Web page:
Saturday, August 25, 2012

Mortal Kombat 2011, Raising the Bar

I recently was able to acquire a copy of Mortal Kombat 2011 Komplete edition for the 360. The last Mortal Kombat game I remember playing was back on the Sega Genesis with Ultimate Mortal Kombat 3. But I was young at the time and barely knew how to perform fatalities without the aid of the code books that were sold at Blockbusters. I still remember being fascinated by all of the over the top gore and violence along with the realistic digitized sprite graphics. It was a unique perspective to the fighting game genre that was made so popular with games such Street Fighter II and Killer Instinct. Mortal Kombat 2011 does not disappoint. It creates a new standard which all fighting games will be judged upon.
My expectations for a fighting game have usually been the same across all the different series. While Tekken is my preferred fighting game series, I’ve played various Street Fighter, Marvel Vs Capcom and Dead or Alive games. Until Mortal Kombat, none of these games really reinvented themselves in a meaningful way. Most fighting games will have an arcade/story mode, a training mode and some form of online multiplayer mode. Capcom is notorious for pretty much providing these basic features and nothing more. Mortal Kombat 2011 goes above and beyond the traditional fighting game features.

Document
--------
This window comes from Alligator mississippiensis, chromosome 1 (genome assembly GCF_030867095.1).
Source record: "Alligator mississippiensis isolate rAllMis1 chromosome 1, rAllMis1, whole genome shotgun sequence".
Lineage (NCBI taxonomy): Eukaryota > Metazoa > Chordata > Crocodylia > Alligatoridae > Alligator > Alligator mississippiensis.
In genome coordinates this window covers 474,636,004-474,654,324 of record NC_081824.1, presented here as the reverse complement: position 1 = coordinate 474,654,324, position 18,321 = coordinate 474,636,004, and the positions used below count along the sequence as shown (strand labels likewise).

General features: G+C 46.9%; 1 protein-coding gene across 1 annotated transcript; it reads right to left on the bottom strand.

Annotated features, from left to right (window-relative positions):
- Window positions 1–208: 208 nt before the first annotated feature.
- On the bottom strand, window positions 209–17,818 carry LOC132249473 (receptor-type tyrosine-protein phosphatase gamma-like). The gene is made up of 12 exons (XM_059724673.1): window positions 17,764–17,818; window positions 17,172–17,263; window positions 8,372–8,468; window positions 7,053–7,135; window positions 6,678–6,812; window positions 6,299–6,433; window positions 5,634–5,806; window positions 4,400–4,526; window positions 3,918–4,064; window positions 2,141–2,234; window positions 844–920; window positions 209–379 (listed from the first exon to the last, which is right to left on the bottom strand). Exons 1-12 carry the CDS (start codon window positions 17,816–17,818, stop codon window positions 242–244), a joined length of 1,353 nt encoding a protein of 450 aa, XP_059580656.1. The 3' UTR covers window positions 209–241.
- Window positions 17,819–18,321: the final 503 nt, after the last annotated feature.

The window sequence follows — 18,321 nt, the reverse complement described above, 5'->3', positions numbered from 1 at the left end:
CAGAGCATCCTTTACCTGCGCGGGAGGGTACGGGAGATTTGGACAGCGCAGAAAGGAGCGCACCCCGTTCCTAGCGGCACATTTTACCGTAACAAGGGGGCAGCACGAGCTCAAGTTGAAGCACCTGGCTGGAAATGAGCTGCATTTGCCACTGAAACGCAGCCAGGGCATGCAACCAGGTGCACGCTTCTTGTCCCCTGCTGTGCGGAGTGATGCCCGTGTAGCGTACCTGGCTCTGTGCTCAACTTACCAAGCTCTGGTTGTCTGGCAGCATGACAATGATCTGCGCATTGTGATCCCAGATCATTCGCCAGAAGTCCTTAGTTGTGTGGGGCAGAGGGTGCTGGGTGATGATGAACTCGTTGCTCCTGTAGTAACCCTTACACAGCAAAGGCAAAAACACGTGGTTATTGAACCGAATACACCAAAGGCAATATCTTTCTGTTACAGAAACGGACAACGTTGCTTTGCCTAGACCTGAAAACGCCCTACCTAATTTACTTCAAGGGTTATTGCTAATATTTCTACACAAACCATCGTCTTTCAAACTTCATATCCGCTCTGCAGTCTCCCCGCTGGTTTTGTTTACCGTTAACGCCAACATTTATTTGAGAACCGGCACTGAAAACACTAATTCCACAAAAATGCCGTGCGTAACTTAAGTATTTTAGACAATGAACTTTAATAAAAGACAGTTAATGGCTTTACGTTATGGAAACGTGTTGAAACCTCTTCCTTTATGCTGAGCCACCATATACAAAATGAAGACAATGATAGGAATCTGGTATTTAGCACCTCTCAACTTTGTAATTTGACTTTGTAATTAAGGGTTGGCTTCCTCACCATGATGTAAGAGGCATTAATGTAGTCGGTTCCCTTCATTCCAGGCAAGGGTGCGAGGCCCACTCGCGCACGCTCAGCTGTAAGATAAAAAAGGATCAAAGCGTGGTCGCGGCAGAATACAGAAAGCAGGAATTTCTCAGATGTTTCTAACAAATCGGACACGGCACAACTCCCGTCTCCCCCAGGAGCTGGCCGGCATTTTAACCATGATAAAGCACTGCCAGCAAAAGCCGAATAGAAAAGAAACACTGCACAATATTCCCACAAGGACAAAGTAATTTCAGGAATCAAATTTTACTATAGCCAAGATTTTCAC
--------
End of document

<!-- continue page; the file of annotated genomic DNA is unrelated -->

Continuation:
The arcade mode in Mortal Kombat 2011 is your traditional styled fight X amount of brawlers to beat the game. The real gem is the revamped story mode. The story mode is broken up into 16 chapters, each with its own character. This mode essentially gives you a taste of most of the fighters available throughout the game. The story mode goes through the events of the original three Mortal Kombat games. It features cutscenes in between battles to help progress the story and explain what is happening. Each chapter consists of fighting four or five combatants either for the actual tournament or if the character is off doing some side mission. This is the first time that I've actually seen a coherent storyline for a fighting game where it makes sense. Sure Tekken provides an intro explaining why the character enters the King of the Iron Fist tournament but this new approach to the storyline in a fighting game has raised the bar.
Often times sequels for a game are not as great as the original because the developer seems to lose focus on the elements that made the original so great. I’m sure this happened to the countless sequels produced in the Mortal Kombat series. However with their latest edition, they have returned to the basics and made one of the best fighting games released in a long time. The fatalities have returned to being awesome. They are over the top, gory and very brutal. The unique abilities of the different fighters really shine when they are used to decapitate the losers in a match. The realistic graphics really help the fatalities flourish, especially when a character rips the torso off an opponent and you can see the blood and the entrails dangling from the lifeless body.